Cookie use on MRCVSonline
We use cookies to ensure that we give you the best experience on our website. If you continue without changing your settings, we will assume that you are happy to receive all cookies.
If you would like to forward this story on to a friend, simply fill in the form below and click send.

Your friend's email:
Your email:
Your name:
 
 
Send Cancel

Emergency appeal to save donkeys from drought
Brooke’s team in Nairobi aim to provide water to 13,100 donkeys and feed to 800.

Brooke launches JustGiving campaign

UK-based equine charity Brooke has launched an emergency appeal to help thousands of vulnerable donkeys living in Kenya.

In February 2017, following months of low rainfall, the government of Kenya declared a national drought emergency. Of the 47 arid and semi-arid counties, 23 are affected and the drought is expected to last until July 2017.

Responding, the Brooke charity has launched a JustGiving campaign which aims to raise around £23,000 for working donkeys, that provide a lifeline to poor people living in rural areas.

Alongside their day-to-day work, Brooke’s team in Nairobi aim to provide water to 13,100 donkeys and feed to 800. It is thought that one donkey can support a family of six, so the work is thought to benefit 80,000 people.

“Crippling seasonal drought is becoming more frequent in Africa. We saw it where we work in Senegal in 2015, and now in Kenya,” said Dil Peeling, director of animal welfare and sustainability at Brooke.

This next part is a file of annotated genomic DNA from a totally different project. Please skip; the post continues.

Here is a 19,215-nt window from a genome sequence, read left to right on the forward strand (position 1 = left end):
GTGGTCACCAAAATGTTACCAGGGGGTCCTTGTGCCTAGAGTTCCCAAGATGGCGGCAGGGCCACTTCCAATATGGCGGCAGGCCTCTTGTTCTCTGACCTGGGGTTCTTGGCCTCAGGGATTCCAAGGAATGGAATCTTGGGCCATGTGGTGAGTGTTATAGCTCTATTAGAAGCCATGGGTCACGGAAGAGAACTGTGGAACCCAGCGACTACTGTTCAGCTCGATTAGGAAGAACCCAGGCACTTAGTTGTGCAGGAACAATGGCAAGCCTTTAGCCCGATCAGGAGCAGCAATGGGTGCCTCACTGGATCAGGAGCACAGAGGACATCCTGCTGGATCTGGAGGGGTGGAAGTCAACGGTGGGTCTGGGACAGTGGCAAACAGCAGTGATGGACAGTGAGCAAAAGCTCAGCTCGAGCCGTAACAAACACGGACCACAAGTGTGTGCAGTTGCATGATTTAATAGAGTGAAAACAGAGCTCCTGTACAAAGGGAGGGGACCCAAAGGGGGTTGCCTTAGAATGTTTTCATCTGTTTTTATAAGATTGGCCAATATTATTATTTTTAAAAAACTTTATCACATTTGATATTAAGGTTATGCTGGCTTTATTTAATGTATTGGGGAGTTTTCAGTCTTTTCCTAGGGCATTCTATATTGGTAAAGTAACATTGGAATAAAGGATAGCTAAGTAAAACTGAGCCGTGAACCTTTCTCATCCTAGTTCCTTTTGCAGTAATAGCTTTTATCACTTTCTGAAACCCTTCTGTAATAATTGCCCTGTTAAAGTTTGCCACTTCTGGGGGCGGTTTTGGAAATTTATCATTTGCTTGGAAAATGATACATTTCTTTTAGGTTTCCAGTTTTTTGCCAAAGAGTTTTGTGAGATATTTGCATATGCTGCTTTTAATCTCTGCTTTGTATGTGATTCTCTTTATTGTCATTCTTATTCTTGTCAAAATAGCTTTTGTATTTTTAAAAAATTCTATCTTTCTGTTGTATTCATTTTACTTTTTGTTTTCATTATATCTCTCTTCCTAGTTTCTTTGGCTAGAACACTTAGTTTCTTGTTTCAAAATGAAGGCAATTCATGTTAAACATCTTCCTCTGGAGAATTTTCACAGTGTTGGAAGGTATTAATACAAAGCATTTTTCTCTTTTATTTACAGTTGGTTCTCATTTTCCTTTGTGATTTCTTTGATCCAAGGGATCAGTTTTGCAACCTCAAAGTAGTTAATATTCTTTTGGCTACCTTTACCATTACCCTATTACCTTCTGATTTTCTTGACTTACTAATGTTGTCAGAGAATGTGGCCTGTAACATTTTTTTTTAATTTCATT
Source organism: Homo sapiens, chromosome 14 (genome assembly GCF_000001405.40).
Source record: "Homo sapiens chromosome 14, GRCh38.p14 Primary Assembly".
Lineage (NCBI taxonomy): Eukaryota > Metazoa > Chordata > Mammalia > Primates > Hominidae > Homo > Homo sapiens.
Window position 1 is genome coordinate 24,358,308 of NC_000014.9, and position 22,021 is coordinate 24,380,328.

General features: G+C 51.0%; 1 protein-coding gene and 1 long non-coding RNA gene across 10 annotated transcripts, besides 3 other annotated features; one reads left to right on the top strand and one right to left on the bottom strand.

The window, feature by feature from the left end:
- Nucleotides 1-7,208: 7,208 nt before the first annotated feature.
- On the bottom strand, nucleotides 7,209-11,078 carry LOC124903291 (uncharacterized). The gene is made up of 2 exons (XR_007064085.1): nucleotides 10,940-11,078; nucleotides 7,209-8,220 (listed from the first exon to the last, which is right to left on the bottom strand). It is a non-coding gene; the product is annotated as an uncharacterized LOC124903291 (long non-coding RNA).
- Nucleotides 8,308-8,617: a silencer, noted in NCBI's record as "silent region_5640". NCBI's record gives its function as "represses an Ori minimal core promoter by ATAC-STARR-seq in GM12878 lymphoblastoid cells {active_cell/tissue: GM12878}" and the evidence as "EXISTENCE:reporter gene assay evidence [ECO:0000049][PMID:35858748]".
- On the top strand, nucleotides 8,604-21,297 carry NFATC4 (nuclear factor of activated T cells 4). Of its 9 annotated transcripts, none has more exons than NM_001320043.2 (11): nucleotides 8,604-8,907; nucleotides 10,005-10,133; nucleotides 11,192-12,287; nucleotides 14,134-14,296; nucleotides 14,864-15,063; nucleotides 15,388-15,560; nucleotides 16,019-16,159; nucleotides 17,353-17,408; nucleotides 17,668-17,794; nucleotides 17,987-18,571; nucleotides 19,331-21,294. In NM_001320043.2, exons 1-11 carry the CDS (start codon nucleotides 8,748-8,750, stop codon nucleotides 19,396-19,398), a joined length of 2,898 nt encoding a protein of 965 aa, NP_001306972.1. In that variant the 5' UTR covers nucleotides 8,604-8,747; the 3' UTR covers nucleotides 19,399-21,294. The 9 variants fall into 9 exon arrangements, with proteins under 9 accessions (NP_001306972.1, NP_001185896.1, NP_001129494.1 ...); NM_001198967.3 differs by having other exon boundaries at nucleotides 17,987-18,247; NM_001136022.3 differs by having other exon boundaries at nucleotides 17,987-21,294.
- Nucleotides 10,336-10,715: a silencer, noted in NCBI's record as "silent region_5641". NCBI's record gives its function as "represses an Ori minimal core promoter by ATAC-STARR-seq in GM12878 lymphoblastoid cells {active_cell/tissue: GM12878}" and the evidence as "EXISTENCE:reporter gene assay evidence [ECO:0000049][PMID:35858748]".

“Working donkeys are vital to people’s livelihoods here - they carry water and food for families, fuel and building materials. They help people earn the money they use to put food on the table and children in school."

Over the coming weeks, the drought situation is expected to get worse. Currently the campaign stands at 16,000, to make a donation visit: justgiving.com/fundraising/Brooke-Emergency-Appeal-Kenya-Drought.

Image (C) Brooke/Freya Dowson

 

Become a member or log in to add this story to your CPD history

New app to improve street dog welfare

News Story 1
 A new free app will support vital work in clinics caring for stray dogs around the world, experts say. Created by the University of Edinburgh, the tool allows vets to track the wellbeing of dogs going through catch-neuter-return schemes, which are common in countries with large numbers of strays.

Vets say the welfare of individual dogs can be overlooked during the process of capture, transport or surgery. The app, piloted across Asia and Africa, helps staff to monitor welfare, spot signs of distress and develop strategies to improve care. It was launched at BSAVA Congress on Friday 6 April.  

Click here for more...
News Shorts
Farm to fork traceability championed in new service

Defra has created a new information service to offer farm to fork traceability when the UK leaves the EU. The Livestock Information Service, which is set to be operational from 2019, will identify and track animal movements via electronic IDs, meaning the industry and government are better placed to respond in the event of a disease outbreak.

Environment secretary Michael Gove said: “This service will be instrumental in improving traceability and providing guarantees to consumers about the origin of their food. NFU President Minette Batters, among others, has helped lead the way on this, showing how it will drive a progressive and vibrant livestock industry once we leave the EU.”